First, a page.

When asked, on this unique occasion whether it was his will to heal the man with leprosy, Jesus had no hesitation in declaring “I am willing.” And then he doesn’t even pray for the guy, and the man is healed!

Isn’t it striking that the Son of Man never prayed with the words if it be your will and he never taught his disciples to end their petitions with any such phrase! Believers sometimes pray, tacking on these words in resignation, asking with a sigh of doubt: Lord, if it’s your will … We seem to do this often when praying for someone’s healing.

Sure, he taught them (and us) that their praying must always be undergirded by three most important petitions:

Your name be hallowed

Your kingdom come

Your will be done on earth as it is in heaven

And then he suggests a series of petitions and undoubtedly these are the will of God for us.

The first believers did not appear to ask the Father in any sheepish manner. Look at their approach in their recorded prayers in Acts. The author of The Letter to the Hebrews frequently tells his readers to ask boldly, persistently. The will of the Father must be done – absolutely!

It’s a fact that we believers do not ask the Father, like tentatively, for things such as

Lord, if it’s your will, give me love for others

Lord, if it’s your will, I will give thanks

Lord, if it’s your will, I will follow your ways

In fact these are things we do not ever need to ask for! Rather we give thanks. Again, it is absurd to sincerely pray …

Lord, if it’s your will, make me a disciple of Jesus

Lord, if it’s your will, let me serve you to your glory

Lord, if it’s your will, let me share my wealth with others

Lord, if it’s your will, teach me to bear witness about Jesus

There are things we do not even need to pray about. Just do them! And there are things we do need to pray for. We are promised wisdom from the Lord. The apostle Paul declares that we (note the plural) have the mind of Christ. When we do not know how to pray, Paul instructs us to pray in the spirit with the Helper’s help (Romans 8:26): the Spirit helps us in our weakness. We do not know what we ought to pray for, but the Spirit himself intercedes for us through wordless groans. So in the spirit we are enabled to pray “Your will be done, for sure!”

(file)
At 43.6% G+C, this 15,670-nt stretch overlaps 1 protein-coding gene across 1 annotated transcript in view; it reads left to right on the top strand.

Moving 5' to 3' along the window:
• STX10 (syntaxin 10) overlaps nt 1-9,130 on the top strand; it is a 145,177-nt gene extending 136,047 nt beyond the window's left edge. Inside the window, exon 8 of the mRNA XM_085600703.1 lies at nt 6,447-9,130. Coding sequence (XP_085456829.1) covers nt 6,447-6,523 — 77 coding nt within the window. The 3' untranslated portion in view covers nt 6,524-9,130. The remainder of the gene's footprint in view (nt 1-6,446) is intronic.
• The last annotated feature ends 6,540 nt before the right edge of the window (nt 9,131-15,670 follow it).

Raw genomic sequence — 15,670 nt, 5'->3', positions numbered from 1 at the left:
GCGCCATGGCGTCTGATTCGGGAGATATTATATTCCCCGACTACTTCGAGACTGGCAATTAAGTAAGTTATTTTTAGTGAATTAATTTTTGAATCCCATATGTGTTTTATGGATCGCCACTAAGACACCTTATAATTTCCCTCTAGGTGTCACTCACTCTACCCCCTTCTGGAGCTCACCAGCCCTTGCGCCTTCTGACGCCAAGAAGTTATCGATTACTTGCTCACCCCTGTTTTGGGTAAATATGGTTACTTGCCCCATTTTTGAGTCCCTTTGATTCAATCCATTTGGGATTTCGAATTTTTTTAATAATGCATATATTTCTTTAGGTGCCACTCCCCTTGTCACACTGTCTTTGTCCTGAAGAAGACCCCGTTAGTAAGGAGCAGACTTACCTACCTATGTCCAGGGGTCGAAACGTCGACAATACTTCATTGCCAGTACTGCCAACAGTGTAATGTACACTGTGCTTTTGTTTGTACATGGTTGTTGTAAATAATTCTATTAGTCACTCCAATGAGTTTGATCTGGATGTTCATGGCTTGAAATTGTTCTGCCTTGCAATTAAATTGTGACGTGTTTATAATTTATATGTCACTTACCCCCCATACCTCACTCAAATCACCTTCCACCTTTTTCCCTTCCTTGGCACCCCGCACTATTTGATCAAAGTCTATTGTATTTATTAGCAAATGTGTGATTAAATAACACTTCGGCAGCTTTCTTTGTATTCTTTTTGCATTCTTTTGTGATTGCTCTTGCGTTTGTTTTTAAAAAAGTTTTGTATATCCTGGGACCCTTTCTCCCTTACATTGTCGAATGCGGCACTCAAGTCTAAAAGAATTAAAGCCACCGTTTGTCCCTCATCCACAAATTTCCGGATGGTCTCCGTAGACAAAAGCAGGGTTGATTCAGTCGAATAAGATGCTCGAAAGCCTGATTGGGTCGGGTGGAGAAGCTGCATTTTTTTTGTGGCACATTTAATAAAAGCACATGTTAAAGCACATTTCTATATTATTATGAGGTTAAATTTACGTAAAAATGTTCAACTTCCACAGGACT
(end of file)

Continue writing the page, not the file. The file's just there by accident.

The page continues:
But if Jesus has instructed his disciples, taught them what he expects, what he commands, is it not unbelief or procrastination or maybe disobedience, when we trot out that little formula, if it be your will?  Are we wanting to have two dollars each way?

What are the commands of Jesus? Receive the Holy Spirit.  Make disciples. Teach the things I have commanded you. Be in the world but not of it. Preach the good news. Heal the sick. Drive out demons. Be my witnesses. Do the works that I have done.

He gave his followers a commission and he expects us, his disciples, to carry it out. Do we really have to pray about whether to get involved with these? To do these things?

We look around us and we grieve that his will is not being done. Ought not this observation charge us with a holy indignation, a desire to confront the powers that pretend to rule the world, the minds of men?  And declare firmly “Your will be done! And we will do it!”

Then perhaps we can act with renewed minds and with sure confidence as the disciples did, as recorded in the gospel accounts and later in the Acts of the Apostles.

Think of a little child asking her father for good things, things that parents are expected to do for their children. What child asks a parent with if it is your will? Then we may ask with confidence and expect to receive, knowing the things of the Kingdom are the will of God. For sure.

“Your will be done! Here! Today!”